Those who are paying the slightest thoughtfulness to the state of our communities will concede that we are in distress. What is happening, particularly in the cities of the Western world alarmingly speaks loud and clear of the disintegration, displacement, alienation, hopelessness, resentment and anger of the population. Whilst we all know deep down that things have to change, we generally feel powerless to do anything about it, but instead follow on with our quest for a better life by trying to be even more competitive with those we work and/or live with, both locally and globally, regardless of the overall consequences.
The fact is that we fail to recall our true skills of core motivation, self-esteem, creativity, dignity and foremost curiosity and the joy of learning new and wonderful things in our own unique way of learning. But instead, we continually follow the leaders who lay down what is expected in the world of education and work, thereby we are trying to fit into the culturally-entrenched beliefs and practices of institutions stretching from education to business and government. The truth is that these institution’s practices are based on control – not learning, this is something that is extremely inconsistent with human nature, which is designed to learn – not just fit into the rules of what is expected. According to anthropologist Edward T. Hall1., “The drive to learn is more basic that the drive to reproduce.”
If you sit and observe children working in classrooms, as I have, you will see children going out of their way to avoid making mistakes based on the rule of ‘never get caught doing the wrong thing’. The result is ‘anxious students’ who quickly disengage from the classroom activity and later from the school situation. They learn that school is about getting the correct answers and about winning, not just the joy of participation, gaining awards and approval by leading the competition, about not being their unique selves and being proud of it. Unfortunately for our society the very same values and behaviours then continue when the young person commences work.
This intense mismatch between the child’s and later, the adult’s natural motivation to learn and the institutions’ drive to control, impedes the continual development of our natural curiosity, ability and interest for invention, love of investigation, sense of wonder and a sense of connection.3.
Sad but true, the impact of this control is just as severe for those who succeed in the education system, as for those who fail. The winners, have so much invested in ‘what they know’ and in ‘being right’ that they become as Harvard’s Chris Argyris2. states, “smart people who cannot learn.”
These people can be found in the highest levels of organisations; therefore they reinforce the principal standards of ‘having the correct image’, ‘staying in control’, and ‘always being right’. The rest, as evidence suggests, are the ‘the losers’, which are the majority of the young and not so young people in society, who believe deep down that they are life-long failures and are identified by society and themselves as ‘lacking ability’.
Often the cry is to fix education but as Peter Senge3. explains, “…you can’t ‘fix’ a structure that was never designed for learning in the first place.” Others identify the problem as being caused by teachers’ incompetence or non-creative governments or lack of funds. This just muddies the water of where the real responsibility lies – that is in our entrenched values that restrict our children being educated from the foundation up – starting from the family unit, pre-school and onwards in the value of creativity and self-worth of being a unique valuable being.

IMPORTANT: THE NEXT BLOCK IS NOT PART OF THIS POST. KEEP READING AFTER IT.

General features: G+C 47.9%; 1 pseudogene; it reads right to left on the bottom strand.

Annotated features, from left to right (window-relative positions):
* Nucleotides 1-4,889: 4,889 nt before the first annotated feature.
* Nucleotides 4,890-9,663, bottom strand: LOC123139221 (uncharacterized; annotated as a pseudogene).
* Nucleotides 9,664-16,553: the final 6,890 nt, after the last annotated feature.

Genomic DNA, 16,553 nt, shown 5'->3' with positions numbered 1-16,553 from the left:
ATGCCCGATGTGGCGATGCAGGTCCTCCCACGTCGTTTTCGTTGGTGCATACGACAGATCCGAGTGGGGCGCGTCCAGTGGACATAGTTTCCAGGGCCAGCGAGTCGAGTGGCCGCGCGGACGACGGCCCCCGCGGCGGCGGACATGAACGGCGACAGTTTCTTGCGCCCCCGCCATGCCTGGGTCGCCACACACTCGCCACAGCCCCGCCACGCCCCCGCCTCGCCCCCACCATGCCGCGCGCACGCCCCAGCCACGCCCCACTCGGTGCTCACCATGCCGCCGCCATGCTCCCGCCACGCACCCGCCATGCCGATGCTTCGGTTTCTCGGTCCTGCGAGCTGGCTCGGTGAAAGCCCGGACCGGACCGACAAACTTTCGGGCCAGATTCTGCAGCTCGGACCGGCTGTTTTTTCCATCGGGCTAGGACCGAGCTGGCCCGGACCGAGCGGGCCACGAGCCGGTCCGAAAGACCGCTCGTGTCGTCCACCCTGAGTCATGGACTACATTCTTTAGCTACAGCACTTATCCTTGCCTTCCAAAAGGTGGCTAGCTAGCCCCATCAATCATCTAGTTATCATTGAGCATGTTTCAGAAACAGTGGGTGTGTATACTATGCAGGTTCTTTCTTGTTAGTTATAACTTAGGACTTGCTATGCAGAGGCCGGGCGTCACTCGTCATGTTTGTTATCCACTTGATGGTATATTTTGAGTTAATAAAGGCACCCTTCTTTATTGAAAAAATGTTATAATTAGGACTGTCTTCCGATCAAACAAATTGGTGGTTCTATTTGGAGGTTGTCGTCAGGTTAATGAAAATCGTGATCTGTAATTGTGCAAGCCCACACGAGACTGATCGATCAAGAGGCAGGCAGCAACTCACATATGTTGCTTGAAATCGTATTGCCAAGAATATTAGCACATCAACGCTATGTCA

Never-the-less to ensure successful change, we all must take responsibility, which will involve us in examining and changing our basic beliefs that some students are clever and can learn while others are not. This will also require us to reflect on our own school experiences; where they impeded on our true intrinsic development, creativity and self-worth. From there we need to make a commitment to press for change within our schools by ensuring our children are listened to and valued for the unique way each of them learn – of being a learner who doesn’t have to get it right the first time and can therefore explore the joy of learning with confidence – this starts with their parents’ beliefs and parenting style.
Every child is smart in their own way of learning, something that most parents understand but it’s a matter of discovering how each child learns – a subject that I will be covering in future blogs.
However it must also be said that there are some difficulties outside of what I have discussed, that do hold children back. These difficulties are happening internally within the child’s own body, but can be overcome, as I have covered in great detail within my book ‘The Solution is in Your Hands for Children’s Learning and Behaviour Difficulties’. This book provides support, understanding and important strategies for teachers, parents and other professionals, including employers, government departments and politicians – it truly does take a community to educate a child.
If you would care to respond to this or other blogs, please feel free to do so – I would appreciate your opinions.
Heather Dorothy Pollock, (M. Ed., B.Ed., Dip. Tech. Teach., Dip. Bus., Dip. Kin.)
Educational Consultant and Therapist,
- Hall, Edward T. Anthropologist, (1976) ‘Beyond Culture’, Anchor Press. N.Y.
- Argyris, Chris, in Senge, P. (1990) The Fifth Discipline. The art and practice of the learning organization, London: Random House.
- Senge, P. (1990) The Fifth Discipline. The art and practice of the learning organization, London: Random House.